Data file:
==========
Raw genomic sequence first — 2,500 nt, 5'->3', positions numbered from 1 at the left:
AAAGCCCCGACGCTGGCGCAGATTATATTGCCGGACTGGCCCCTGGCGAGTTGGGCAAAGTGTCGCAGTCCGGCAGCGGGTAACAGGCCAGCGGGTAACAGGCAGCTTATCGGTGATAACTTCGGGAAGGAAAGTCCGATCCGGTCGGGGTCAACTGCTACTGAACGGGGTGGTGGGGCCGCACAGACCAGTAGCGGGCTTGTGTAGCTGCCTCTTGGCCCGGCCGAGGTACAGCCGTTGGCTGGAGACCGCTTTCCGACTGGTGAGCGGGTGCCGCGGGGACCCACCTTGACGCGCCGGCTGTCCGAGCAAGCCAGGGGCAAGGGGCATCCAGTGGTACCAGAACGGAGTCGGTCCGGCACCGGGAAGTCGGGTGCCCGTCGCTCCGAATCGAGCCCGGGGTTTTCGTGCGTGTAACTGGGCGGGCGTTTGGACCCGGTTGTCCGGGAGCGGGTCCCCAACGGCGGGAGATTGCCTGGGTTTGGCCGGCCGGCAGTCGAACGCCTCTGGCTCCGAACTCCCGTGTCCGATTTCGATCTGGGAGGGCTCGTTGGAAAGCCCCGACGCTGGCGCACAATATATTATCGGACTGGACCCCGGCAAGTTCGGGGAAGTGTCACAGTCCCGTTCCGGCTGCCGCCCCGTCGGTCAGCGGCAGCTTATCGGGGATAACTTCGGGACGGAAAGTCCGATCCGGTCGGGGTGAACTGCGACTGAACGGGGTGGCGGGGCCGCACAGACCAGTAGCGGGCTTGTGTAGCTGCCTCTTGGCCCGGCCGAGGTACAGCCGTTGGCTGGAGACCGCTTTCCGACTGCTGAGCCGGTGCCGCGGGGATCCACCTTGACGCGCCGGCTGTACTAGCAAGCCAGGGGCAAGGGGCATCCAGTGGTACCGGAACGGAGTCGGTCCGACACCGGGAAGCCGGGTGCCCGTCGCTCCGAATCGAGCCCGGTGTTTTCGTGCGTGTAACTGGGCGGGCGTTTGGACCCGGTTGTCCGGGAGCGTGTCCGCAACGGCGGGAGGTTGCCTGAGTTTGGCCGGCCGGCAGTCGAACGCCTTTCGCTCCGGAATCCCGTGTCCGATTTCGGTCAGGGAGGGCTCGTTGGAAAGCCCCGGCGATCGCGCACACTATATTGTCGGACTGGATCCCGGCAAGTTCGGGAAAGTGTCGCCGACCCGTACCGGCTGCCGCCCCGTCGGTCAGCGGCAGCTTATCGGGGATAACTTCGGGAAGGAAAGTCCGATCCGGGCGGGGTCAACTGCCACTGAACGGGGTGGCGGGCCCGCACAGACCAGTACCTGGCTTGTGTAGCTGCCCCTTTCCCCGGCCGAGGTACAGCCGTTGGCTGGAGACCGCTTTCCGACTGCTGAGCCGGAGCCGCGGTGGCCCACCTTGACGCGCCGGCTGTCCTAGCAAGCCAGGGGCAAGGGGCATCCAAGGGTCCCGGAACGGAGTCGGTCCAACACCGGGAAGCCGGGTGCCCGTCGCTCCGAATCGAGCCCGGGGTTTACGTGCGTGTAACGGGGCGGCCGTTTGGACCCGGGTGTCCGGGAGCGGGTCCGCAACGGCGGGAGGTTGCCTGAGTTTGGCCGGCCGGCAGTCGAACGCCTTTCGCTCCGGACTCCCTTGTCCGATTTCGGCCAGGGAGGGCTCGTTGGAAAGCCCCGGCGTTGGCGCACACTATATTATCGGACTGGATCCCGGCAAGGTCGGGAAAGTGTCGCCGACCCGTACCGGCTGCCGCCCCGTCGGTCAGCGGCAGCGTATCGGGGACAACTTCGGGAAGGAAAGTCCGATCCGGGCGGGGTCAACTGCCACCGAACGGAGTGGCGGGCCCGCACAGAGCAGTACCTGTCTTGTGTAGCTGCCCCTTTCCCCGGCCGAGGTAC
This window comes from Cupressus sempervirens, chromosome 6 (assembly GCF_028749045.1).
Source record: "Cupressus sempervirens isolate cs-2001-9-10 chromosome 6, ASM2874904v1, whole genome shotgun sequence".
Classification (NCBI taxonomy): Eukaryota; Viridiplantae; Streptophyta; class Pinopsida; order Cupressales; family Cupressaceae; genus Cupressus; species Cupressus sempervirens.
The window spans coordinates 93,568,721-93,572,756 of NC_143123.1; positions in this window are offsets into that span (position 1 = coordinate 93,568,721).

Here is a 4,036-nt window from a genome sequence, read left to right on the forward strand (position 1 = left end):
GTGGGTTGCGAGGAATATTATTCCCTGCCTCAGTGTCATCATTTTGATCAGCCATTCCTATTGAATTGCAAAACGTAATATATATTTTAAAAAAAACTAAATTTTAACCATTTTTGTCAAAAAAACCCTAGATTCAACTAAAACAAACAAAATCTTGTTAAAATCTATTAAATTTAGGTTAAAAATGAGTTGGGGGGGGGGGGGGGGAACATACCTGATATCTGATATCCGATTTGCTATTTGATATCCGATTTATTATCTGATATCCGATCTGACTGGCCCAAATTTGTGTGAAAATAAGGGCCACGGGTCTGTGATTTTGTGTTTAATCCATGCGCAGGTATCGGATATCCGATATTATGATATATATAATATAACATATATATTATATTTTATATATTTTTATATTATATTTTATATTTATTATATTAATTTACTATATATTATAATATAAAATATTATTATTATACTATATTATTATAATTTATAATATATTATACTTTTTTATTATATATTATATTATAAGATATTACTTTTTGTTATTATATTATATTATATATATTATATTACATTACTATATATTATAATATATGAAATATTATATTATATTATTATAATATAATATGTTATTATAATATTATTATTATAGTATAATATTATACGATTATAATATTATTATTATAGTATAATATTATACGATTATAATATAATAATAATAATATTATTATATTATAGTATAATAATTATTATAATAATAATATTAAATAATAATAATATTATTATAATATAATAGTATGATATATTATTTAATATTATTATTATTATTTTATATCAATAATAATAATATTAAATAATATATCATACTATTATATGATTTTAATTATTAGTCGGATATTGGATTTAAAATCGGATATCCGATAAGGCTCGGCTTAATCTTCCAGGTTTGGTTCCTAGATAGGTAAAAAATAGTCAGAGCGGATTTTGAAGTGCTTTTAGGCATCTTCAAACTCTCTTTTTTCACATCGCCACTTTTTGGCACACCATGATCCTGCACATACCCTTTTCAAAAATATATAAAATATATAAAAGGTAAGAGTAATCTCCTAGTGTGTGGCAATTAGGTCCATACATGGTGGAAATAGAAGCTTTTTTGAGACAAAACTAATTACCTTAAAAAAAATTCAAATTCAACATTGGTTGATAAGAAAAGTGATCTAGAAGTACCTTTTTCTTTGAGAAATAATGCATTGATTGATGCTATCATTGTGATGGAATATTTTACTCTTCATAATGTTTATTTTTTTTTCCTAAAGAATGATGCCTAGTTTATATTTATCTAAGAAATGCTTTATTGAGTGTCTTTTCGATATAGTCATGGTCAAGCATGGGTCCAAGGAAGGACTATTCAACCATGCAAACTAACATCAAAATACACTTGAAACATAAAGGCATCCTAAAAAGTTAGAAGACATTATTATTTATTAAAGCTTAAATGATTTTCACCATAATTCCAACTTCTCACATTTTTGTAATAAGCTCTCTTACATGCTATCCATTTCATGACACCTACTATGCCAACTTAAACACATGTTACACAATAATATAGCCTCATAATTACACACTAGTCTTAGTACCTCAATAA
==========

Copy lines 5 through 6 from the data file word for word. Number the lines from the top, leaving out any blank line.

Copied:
Classification (NCBI taxonomy): Eukaryota; Viridiplantae; Streptophyta; class Pinopsida; order Cupressales; family Cupressaceae; genus Cupressus; species Cupressus sempervirens.
The window spans coordinates 93,568,721-93,572,756 of NC_143123.1; positions in this window are offsets into that span (position 1 = coordinate 93,568,721).